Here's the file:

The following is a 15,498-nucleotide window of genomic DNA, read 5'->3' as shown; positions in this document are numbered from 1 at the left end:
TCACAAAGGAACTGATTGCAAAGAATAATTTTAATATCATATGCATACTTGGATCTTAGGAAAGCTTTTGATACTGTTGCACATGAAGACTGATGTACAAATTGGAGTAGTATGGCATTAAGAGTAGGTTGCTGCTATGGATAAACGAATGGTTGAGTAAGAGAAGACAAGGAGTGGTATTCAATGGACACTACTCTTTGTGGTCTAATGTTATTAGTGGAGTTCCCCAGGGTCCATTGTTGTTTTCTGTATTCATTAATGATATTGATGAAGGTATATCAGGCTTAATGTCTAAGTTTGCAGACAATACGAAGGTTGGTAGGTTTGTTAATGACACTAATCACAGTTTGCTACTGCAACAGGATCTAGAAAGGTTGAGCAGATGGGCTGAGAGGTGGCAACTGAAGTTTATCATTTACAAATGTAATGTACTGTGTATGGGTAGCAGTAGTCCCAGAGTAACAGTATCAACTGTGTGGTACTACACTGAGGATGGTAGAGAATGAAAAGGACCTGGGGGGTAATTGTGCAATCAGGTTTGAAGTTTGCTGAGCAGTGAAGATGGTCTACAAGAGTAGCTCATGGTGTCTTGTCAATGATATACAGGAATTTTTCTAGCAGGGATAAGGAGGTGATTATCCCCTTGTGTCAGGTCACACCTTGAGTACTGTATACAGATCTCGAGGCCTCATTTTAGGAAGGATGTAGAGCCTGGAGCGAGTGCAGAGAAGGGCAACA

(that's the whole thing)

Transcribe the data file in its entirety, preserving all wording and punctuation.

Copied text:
The following is a 15,498-nucleotide window of genomic DNA, read 5'->3' as shown; positions in this document are numbered from 1 at the left end:
TCACAAAGGAACTGATTGCAAAGAATAATTTTAATATCATATGCATACTTGGATCTTAGGAAAGCTTTTGATACTGTTGCACATGAAGACTGATGTACAAATTGGAGTAGTATGGCATTAAGAGTAGGTTGCTGCTATGGATAAACGAATGGTTGAGTAAGAGAAGACAAGGAGTGGTATTCAATGGACACTACTCTTTGTGGTCTAATGTTATTAGTGGAGTTCCCCAGGGTCCATTGTTGTTTTCTGTATTCATTAATGATATTGATGAAGGTATATCAGGCTTAATGTCTAAGTTTGCAGACAATACGAAGGTTGGTAGGTTTGTTAATGACACTAATCACAGTTTGCTACTGCAACAGGATCTAGAAAGGTTGAGCAGATGGGCTGAGAGGTGGCAACTGAAGTTTATCATTTACAAATGTAATGTACTGTGTATGGGTAGCAGTAGTCCCAGAGTAACAGTATCAACTGTGTGGTACTACACTGAGGATGGTAGAGAATGAAAAGGACCTGGGGGGTAATTGTGCAATCAGGTTTGAAGTTTGCTGAGCAGTGAAGATGGTCTACAAGAGTAGCTCATGGTGTCTTGTCAATGATATACAGGAATTTTTCTAGCAGGGATAAGGAGGTGATTATCCCCTTGTGTCAGGTCACACCTTGAGTACTGTATACAGATCTCGAGGCCTCATTTTAGGAAGGATGTAGAGCCTGGAGCGAGTGCAGAGAAGGGCAACA